Pinewood Derby Stories and Photos from Maximum Velocity
Designing the Car Body for Performance
I am continually amazed at the creativity of pinewood derby builders. My talent (and the talent of my kids) tends toward straight lines and basic geometric shapes. But there is clearly a lot of artistic talent among car builders. Cars take all shapes from minimalist sleek designs to artistic wood carvings. One of the fun aspects of the derby is the wide variety of creative cars that are entered into the race.
The intent of this article is not to stifle this creativity. Instead, the intent is to raise awareness that the fastest cars tend to have certain design features in common. Although cars of all shapes and sizes have done well in derby races, my observation is that overall, winning cars tend to have several basic characteristics. Whether or not you design a car with these characteristics is entirely up to you.
Aerodynamics - The fastest cars tend to be low-slung and basically aerodynamic. While the amount of effect from wind drag on a derby car is debatable, it is prudent to recognize the presence of wind drag and avoid design features that would increase this effect. So, while I don't suggest being overly concerned with wind drag, I do suggest using a basically aerodynamic design, and avoiding the use of accessories that could catch air such as sails, streamers, etc.
Symmetry - An important design factor that affects the speed of a car is left-to-right symmetry. By this I mean that the left side of the car should be a mirror image of the right side of the car. (For an example of a non-symmetrical car, click here:
Why is symmetry important? Because a car that is not symmetrical will be heavier on one side, and will tend to 'steer' to that side. Thus, after the wheels/axles are adjusted to make the car roll straight, there will be an increase in friction as the car tries to turn, but the wheels/axles prevent the turn. This extra friction will slow the car down.
Blunt Point - Avoid designs that have a sharp pointed front end. There are two reasons for this caution. The first is that most tracks have round rods that hold the cars at the starting line. A car with a sharp point will tend to slip off of the rod, which could cause the car to start at an angle. The second reason for avoiding a sharp point is that the point may not trigger the finish line sensor until the car has progressed a little bit past the finish line. This could be important in a close race. So, make sure that the nose of the car is blunt so that it will sit properly at the starting line and properly trip the finish line.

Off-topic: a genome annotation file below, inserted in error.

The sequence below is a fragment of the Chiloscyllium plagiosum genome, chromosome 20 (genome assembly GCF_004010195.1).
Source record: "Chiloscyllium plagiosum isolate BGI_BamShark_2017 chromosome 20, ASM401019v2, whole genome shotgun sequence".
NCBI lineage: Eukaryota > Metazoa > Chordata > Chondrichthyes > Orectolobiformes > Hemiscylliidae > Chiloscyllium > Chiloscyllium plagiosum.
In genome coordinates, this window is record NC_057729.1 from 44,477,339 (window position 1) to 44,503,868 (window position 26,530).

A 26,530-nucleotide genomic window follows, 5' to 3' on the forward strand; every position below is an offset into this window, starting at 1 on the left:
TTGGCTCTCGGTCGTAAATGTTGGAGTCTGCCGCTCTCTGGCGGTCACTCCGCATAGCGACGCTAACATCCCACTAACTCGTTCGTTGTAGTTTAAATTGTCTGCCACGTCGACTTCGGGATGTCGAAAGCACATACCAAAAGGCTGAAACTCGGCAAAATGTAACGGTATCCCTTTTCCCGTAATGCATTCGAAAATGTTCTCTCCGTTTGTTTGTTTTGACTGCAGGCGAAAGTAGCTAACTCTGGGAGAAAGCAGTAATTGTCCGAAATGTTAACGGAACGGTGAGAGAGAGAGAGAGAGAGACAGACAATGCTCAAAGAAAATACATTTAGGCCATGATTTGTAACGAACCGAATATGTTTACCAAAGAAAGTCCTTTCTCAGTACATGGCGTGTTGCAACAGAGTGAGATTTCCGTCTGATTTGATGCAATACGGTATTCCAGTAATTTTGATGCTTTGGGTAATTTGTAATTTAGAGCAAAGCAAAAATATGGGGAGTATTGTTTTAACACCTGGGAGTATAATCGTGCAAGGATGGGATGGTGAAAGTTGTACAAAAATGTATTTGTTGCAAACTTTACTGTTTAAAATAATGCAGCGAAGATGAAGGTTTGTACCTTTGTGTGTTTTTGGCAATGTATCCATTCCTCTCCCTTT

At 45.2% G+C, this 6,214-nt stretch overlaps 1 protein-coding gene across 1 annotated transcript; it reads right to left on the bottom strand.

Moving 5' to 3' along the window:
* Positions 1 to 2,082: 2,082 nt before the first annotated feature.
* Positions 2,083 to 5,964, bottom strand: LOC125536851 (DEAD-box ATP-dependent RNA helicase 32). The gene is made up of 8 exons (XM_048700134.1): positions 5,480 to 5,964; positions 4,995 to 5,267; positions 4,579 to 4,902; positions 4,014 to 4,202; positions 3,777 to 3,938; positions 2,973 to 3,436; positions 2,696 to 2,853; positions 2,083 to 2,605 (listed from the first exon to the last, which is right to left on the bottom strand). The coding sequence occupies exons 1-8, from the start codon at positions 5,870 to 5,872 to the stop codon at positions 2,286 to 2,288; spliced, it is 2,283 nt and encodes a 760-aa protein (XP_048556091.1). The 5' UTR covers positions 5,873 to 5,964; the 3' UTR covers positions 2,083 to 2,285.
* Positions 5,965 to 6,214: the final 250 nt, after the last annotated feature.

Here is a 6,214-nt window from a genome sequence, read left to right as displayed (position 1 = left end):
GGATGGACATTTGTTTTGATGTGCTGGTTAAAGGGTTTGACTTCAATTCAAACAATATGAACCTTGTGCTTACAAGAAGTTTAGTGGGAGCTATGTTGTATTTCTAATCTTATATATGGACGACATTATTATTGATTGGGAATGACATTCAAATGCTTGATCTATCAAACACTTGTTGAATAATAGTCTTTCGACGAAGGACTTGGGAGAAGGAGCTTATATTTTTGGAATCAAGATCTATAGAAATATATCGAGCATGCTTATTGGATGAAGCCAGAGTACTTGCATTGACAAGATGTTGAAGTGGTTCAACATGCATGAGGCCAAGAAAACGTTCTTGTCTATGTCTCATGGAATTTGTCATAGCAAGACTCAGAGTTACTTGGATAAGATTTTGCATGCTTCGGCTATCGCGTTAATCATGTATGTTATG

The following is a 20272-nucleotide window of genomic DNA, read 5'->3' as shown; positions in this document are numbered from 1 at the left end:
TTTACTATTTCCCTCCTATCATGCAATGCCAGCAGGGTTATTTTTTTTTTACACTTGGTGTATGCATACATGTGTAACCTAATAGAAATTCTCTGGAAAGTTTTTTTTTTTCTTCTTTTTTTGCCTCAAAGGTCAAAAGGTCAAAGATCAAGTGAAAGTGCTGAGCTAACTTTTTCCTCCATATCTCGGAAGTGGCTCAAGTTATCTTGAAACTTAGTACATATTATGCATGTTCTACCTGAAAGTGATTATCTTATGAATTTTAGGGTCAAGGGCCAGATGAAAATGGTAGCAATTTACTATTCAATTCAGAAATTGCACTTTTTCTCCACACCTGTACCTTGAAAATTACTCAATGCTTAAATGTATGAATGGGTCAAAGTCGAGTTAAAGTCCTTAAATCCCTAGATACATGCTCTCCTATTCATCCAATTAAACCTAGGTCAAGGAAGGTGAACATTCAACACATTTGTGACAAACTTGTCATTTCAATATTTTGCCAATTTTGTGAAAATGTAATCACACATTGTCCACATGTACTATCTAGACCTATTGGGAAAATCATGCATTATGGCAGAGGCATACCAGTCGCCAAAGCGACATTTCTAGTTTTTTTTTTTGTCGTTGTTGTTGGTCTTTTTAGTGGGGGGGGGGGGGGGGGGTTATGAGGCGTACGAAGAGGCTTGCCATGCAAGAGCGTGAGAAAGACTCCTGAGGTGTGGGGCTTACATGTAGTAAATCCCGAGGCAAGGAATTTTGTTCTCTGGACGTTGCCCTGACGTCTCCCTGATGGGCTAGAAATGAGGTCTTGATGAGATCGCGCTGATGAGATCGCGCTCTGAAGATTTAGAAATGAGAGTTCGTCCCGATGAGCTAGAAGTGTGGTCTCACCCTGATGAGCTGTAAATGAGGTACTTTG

Minimal Wood - (This section applies only to cars that will run on a track with a beginning slope, followed by flat section. This does not apply to cars that will run on a track that consist of one continuous slope). The center of gravity (COG) of the car should be positioned about 1" in front of the rear axle. This gives the car the greatest opportunity to accelerate down the slope while ensuring enough weight on the front wheels to keep the car on the track (The science background for this principle will be discussed in a future article). In order to locate the COG at 1" in front of the rear axle a lot of the wood must be removed, and weight must be added around the rear axle. Thus, make sure your design leaves room around the rear axle for the added weight. Also, it is generally best to keep the car at the maximum allowable length (typically 7"). With a shorter car, it is difficult to add weight (unless you use a very dense material such as tungsten) such that the COG is properly located.
Weight Amount - Design the car so that it will achieve the maximum weight (typically 5 ounces). Thus, decide ahead of time what type of material you intend to use for added weight and then ensure that the design can accommodate sufficient added weight to bring the car to the maximum weight.
Wheel Base - If allowed by the local rules, extend the wheel base to the maximum length. Long wheelbase cars go straighter, are more stable, and allow the COG to be located further towards the rear of the car (faster on tracks with a beginning slope, followed by a flat section). For the opposite reasons do not shorten the wheelbase.
The basic design characteristics listed above are very common in high performing cars. By implementing these characteristics, you will be on the path of creating a competitive pinewood derby car.